UNICEF brings 10 million doses of polio vaccine to Sudan

01 October 2020
Polio Vaccine arrival at Khartoum Airport

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KHARTOUM 01 October 2020 – Nearly 10 million doses of polio vaccine arrived today in Khartoum. These vaccines will be used during the National Polio Campaign planned for October to immunize 8.6 million of the country's children under the age of five.

On 8 August, vaccine-derived poliovirus type 2 (cVDPV2) was confirmed in Sudan. This strain of poliovirus is the result of low immunity and under-immunization of communities, rather than a problem with the vaccine.

The vaccination campaign, the first to be held nationwide in response to the virus detection, is being led by the Federal Ministry of Health, and supported by WHO and UNICEF. The aim is to boost immunity and protect vulnerable children against the virus. Both WHO and UNICEF are advising health workers and caregivers to observe strict health and safety measures against COVID-19 during the campaign.

“UNICEF with partners is supporting local authorities to control the spread of polio, as part of these efforts we have procured 10 million doses of polio vaccine to support vaccination campaign,” said Abdullah Fadil UNICEF Representative. “The campaign will be accompanied by a social mobilization campaign to encourage communities to get their children vaccinated.”

Last year, UNICEF provided Sudan with 7.1 million doses of oral polio vaccine for routine vaccination activities, and 13.5 million doses of oral polio vaccine for a campaign aiming to reach 7.6 million children through multiple vaccination activities. This year, thousands of children missed out on vaccinations due to the impact of the COVID-19 pandemic on health system and communities, worsening an existing immunity gap.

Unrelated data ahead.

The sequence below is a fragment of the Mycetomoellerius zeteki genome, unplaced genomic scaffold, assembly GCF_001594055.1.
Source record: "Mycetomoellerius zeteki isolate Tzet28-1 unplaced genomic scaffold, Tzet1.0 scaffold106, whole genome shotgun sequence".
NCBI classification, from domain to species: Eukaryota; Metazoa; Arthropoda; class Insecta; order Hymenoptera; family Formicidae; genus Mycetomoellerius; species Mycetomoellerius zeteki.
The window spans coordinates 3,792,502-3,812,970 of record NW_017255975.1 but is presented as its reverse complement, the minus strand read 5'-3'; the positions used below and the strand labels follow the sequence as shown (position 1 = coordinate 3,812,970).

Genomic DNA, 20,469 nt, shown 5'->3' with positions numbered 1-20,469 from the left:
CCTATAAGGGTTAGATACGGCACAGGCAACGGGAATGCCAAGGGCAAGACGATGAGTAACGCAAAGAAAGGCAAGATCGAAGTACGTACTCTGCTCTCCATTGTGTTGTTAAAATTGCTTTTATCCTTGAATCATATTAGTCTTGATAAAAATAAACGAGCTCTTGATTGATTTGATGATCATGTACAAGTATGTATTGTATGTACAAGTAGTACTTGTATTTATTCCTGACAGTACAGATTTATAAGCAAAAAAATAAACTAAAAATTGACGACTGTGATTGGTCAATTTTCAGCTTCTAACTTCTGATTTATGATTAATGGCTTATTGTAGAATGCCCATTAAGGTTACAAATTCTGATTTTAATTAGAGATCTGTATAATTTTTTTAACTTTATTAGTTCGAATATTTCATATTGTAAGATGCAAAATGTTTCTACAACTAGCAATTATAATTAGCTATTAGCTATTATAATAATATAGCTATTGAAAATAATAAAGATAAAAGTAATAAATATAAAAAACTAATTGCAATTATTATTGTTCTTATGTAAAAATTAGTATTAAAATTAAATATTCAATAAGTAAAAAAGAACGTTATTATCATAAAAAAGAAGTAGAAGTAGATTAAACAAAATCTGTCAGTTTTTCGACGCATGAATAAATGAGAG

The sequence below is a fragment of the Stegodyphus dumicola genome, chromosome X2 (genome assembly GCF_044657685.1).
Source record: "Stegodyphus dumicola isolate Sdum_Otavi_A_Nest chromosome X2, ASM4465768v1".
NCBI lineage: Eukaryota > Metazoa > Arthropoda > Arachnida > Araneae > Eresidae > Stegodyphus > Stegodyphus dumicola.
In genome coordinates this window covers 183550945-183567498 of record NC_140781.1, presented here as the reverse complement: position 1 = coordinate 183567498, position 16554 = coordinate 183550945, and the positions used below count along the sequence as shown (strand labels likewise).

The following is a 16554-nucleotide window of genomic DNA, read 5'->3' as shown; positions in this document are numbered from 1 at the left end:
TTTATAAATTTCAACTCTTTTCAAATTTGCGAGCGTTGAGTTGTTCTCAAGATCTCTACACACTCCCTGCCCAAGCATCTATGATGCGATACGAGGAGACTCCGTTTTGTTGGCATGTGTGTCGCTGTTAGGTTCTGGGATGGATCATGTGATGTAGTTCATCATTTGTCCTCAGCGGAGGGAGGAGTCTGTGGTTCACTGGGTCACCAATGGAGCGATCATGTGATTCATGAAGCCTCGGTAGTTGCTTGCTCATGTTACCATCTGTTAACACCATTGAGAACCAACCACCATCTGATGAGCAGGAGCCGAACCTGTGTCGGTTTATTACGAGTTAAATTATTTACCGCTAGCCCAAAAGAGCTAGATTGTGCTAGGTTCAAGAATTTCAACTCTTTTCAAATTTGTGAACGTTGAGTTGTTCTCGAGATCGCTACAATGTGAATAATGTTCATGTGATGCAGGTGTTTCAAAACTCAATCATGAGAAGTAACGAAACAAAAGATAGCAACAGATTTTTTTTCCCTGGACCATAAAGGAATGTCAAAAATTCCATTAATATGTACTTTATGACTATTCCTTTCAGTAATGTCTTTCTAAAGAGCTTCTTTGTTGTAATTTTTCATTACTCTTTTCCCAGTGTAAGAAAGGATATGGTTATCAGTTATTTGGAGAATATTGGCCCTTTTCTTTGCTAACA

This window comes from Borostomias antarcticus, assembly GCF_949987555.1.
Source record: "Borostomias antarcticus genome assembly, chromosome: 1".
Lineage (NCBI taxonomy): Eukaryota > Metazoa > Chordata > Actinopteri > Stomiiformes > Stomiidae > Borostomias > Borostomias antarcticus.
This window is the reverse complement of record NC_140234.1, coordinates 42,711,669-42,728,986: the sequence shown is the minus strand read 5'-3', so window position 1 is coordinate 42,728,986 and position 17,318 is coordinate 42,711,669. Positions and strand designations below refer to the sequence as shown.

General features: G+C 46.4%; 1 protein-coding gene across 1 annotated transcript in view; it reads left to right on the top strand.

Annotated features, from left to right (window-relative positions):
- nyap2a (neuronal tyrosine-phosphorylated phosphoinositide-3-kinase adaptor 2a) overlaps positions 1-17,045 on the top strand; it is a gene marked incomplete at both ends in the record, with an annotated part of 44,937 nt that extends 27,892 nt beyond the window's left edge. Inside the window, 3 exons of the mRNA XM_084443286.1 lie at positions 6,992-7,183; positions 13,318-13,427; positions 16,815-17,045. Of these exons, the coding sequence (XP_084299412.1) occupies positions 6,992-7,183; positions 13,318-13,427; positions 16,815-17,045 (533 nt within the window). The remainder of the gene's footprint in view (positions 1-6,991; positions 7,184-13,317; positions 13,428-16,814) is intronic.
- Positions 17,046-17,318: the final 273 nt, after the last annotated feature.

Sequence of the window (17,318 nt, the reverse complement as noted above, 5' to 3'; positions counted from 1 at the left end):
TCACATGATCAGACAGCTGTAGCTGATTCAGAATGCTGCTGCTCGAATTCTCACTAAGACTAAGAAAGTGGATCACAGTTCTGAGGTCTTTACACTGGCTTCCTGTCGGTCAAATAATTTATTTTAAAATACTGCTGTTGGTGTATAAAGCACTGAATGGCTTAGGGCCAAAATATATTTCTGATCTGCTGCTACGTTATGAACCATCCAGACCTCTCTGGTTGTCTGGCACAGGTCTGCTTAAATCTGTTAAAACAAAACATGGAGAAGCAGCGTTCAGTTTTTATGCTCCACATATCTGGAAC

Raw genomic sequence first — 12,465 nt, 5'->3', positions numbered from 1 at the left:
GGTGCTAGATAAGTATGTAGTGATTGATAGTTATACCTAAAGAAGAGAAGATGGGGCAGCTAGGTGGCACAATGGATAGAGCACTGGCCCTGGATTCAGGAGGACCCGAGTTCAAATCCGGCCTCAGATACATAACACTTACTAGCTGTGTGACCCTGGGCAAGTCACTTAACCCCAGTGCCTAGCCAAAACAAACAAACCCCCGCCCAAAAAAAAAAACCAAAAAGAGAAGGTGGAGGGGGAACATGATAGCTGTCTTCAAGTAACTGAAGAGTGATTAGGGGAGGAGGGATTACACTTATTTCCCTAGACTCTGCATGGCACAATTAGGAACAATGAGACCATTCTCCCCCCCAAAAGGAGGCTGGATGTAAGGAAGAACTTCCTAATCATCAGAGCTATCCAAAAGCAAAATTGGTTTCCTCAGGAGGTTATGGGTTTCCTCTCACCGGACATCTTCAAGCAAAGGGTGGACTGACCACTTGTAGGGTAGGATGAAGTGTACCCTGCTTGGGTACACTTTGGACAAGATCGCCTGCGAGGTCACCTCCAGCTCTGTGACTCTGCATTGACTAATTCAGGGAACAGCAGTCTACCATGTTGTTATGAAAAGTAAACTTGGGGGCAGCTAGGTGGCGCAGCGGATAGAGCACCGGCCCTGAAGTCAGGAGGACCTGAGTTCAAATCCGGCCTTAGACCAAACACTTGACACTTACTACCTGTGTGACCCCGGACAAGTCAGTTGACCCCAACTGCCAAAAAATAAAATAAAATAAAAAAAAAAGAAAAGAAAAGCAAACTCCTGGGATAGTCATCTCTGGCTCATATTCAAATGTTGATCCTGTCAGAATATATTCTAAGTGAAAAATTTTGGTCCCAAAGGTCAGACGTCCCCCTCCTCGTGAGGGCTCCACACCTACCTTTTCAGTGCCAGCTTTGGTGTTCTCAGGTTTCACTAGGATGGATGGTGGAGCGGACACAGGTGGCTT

“We must protect children from the threat of polio, and the best way to do that is to increase the polio vaccination coverage and urge parents and communities to bring their children for vaccination to save them from the crippling disease”, said Abdullah Fadil. “A little effort now can give children the best health care service that they need in their first years of life,” he remarked.

“Vaccinating every child is the only way to stop this outbreak spreading further,” said Dr Ni’ma Saeed Abid, WHO Representative. “The pandemic has led to lower rates of routine immunization, placing children at even greater risk. We are committed to working with parents and caregivers to deliver vaccines, and urgently raise immunity levels.”

“This is a multi-country outbreak has been active in 4 out of 7 neighboring countries with Sudan. In addition to in-country efforts we started coordination with outbreak countries bordering Sudan to have holistic and comprehensive response,” said Dr.Ni’ma.



Note to Editors:

There are multiple strains of polio, and there is a critical distinction between wild poliovirus, which is today only found in Afghanistan and Pakistan, and the strain detected in Sudan.

Outbreak response coordinated by the Federal Ministry of Health in collaboration with partners includes special campaigns launched on media in addition to community-based mobilization.

The polio campaign is supported by the Global Polio Eradication Initiative (GPEI), an organization dedicated to the eradication of polio. The GPEI is spearheaded by national governments, the World Health Organization (WHO), Rotary International, the US Centers for Disease Control and Prevention (CDC) and UNICEF, and supported by key partners including the Bill & Melinda Gates Foundation and GAVI, the Vaccine Alliance.

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Lina Mustapha
World Health Organization
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About WHO Sudan

The World Health Organization in Sudan works in close collaboration with the Federal Ministry of Health and partners to support the country in reaching its national health development goals and to ensure that all health efforts are coordinated.

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